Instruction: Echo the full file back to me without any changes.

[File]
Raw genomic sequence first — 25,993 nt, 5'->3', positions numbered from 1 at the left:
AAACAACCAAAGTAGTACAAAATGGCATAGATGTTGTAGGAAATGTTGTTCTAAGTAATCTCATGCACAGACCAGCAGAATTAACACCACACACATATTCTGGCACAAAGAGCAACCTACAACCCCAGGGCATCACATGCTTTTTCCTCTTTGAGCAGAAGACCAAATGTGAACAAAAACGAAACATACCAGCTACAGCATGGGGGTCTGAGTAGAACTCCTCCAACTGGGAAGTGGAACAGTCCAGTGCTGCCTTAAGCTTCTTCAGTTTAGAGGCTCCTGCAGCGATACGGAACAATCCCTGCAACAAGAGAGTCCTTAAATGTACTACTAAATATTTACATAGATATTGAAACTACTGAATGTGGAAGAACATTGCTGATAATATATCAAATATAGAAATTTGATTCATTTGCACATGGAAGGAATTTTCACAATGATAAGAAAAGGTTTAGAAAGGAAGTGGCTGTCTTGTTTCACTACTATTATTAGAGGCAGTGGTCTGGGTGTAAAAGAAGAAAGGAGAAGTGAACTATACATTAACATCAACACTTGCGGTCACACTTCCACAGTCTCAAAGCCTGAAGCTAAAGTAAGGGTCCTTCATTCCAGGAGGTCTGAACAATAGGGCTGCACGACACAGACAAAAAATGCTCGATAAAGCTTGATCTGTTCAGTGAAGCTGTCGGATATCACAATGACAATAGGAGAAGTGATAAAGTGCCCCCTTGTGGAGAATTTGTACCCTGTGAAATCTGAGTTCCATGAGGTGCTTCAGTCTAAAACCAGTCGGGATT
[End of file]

Raw genomic sequence first — 25,993 nt, 5'->3', positions numbered from 1 at the left:
AAACAACCAAAGTAGTACAAAATGGCATAGATGTTGTAGGAAATGTTGTTCTAAGTAATCTCATGCACAGACCAGCAGAATTAACACCACACACATATTCTGGCACAAAGAGCAACCTACAACCCCAGGGCATCACATGCTTTTTCCTCTTTGAGCAGAAGACCAAATGTGAACAAAAACGAAACATACCAGCTACAGCATGGGGGTCTGAGTAGAACTCCTCCAACTGGGAAGTGGAACAGTCCAGTGCTGCCTTAAGCTTCTTCAGTTTAGAGGCTCCTGCAGCGATACGGAACAATCCCTGCAACAAGAGAGTCCTTAAATGTACTACTAAATATTTACATAGATATTGAAACTACTGAATGTGGAAGAACATTGCTGATAATATATCAAATATAGAAATTTGATTCATTTGCACATGGAAGGAATTTTCACAATGATAAGAAAAGGTTTAGAAAGGAAGTGGCTGTCTTGTTTCACTACTATTATTAGAGGCAGTGGTCTGGGTGTAAAAGAAGAAAGGAGAAGTGAACTATACATTAACATCAACACTTGCGGTCACACTTCCACAGTCTCAAAGCCTGAAGCTAAAGTAAGGGTCCTTCATTCCAGGAGGTCTGAACAATAGGGCTGCACGACACAGACAAAAAATGCTCGATAAAGCTTGATCTGTTCAGTGAAGCTGTCGGATATCACAATGACAATAGGAGAAGTGATAAAGTGCCCCCTTGTGGAGAATTTGTACCCTGTGAAATCTGAGTTCCATGAGGTGCTTCAGTCTAAAACCAGTCGGGATT